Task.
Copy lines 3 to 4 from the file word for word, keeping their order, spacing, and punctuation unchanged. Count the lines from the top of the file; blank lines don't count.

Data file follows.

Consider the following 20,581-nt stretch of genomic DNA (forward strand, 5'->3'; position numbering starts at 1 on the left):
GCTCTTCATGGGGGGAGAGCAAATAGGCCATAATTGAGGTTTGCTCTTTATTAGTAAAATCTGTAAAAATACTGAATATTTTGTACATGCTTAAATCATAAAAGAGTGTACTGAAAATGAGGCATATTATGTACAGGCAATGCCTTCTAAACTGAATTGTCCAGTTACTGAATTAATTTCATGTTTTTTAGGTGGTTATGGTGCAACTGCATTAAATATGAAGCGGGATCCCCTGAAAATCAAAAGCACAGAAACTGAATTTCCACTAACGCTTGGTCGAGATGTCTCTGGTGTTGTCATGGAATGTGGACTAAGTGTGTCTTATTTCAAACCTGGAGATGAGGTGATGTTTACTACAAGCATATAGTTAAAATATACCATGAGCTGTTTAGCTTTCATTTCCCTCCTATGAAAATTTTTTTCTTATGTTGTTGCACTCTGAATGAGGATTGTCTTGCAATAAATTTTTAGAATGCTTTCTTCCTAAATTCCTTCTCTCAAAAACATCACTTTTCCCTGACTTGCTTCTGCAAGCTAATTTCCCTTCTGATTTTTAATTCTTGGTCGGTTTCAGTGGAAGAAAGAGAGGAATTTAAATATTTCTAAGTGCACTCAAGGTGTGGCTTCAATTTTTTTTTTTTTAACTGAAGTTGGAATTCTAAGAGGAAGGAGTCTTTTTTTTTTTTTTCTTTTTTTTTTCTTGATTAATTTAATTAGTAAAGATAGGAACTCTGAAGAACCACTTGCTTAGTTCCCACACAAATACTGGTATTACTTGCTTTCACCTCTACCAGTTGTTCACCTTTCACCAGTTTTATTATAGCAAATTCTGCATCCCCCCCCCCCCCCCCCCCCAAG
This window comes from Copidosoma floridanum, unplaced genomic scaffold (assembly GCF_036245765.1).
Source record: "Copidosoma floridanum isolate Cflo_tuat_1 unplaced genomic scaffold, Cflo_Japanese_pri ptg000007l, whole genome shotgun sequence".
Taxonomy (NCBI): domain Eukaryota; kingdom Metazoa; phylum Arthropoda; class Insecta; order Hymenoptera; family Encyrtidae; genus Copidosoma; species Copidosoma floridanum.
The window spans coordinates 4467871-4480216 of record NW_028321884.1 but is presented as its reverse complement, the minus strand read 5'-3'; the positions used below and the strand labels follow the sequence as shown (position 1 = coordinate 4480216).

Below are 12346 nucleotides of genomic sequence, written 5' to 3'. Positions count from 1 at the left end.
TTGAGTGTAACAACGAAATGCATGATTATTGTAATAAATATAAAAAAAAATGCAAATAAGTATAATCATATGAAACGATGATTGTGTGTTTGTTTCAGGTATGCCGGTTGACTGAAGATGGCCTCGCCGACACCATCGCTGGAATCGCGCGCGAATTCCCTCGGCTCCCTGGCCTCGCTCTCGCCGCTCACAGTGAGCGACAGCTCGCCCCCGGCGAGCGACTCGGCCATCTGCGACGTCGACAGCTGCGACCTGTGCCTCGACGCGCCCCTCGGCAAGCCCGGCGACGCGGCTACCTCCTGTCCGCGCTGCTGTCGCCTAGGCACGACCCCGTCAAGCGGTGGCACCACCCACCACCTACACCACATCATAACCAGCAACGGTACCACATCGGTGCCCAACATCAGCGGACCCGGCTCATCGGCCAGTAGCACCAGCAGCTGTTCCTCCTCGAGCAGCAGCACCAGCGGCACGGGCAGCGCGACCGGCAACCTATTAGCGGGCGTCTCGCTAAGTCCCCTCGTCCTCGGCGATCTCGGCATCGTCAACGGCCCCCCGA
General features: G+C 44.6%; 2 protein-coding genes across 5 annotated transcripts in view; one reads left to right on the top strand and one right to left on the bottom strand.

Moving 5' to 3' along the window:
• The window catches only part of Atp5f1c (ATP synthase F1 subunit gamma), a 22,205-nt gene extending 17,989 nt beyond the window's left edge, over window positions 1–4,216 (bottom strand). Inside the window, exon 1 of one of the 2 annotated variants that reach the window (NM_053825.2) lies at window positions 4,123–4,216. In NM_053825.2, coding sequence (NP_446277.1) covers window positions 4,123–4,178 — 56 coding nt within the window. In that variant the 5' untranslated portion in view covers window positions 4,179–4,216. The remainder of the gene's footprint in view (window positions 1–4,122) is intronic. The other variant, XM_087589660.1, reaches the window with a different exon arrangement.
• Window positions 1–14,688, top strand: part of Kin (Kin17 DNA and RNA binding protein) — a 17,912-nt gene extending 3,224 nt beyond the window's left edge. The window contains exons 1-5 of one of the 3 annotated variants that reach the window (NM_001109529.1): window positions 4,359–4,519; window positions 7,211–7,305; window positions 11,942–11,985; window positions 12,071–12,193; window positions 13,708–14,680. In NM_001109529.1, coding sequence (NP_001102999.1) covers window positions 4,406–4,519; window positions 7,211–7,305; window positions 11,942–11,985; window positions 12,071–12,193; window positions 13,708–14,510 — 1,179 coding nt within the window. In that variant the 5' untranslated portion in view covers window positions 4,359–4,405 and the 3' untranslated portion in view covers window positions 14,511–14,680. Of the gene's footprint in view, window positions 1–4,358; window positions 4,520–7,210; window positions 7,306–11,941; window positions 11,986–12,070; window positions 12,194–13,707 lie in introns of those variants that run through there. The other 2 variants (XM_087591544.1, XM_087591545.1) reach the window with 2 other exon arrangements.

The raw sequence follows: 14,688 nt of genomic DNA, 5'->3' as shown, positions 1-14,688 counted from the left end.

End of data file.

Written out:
This window comes from Copidosoma floridanum, unplaced genomic scaffold (assembly GCF_036245765.1).
Source record: "Copidosoma floridanum isolate Cflo_tuat_1 unplaced genomic scaffold, Cflo_Japanese_pri ptg000007l, whole genome shotgun sequence".